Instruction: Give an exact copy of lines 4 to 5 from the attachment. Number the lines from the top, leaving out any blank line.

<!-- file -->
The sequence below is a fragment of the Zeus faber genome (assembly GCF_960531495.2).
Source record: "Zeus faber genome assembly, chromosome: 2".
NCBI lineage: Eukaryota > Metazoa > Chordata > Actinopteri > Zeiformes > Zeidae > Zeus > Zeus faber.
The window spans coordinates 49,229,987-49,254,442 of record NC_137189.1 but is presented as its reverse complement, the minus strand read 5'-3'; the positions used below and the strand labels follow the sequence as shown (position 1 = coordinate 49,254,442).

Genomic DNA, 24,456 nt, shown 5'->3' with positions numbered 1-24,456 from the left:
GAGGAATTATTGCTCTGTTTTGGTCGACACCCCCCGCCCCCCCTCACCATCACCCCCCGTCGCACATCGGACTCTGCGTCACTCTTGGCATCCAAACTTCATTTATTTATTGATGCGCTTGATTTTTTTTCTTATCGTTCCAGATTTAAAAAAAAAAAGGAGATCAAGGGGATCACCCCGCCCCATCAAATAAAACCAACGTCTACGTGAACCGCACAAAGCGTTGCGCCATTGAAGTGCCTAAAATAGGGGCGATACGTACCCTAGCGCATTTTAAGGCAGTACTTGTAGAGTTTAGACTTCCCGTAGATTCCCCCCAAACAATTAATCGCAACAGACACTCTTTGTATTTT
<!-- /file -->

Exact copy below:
The window spans coordinates 49,229,987-49,254,442 of record NC_137189.1 but is presented as its reverse complement, the minus strand read 5'-3'; the positions used below and the strand labels follow the sequence as shown (position 1 = coordinate 49,254,442).

Genomic DNA, 24,456 nt, shown 5'->3' with positions numbered 1-24,456 from the left: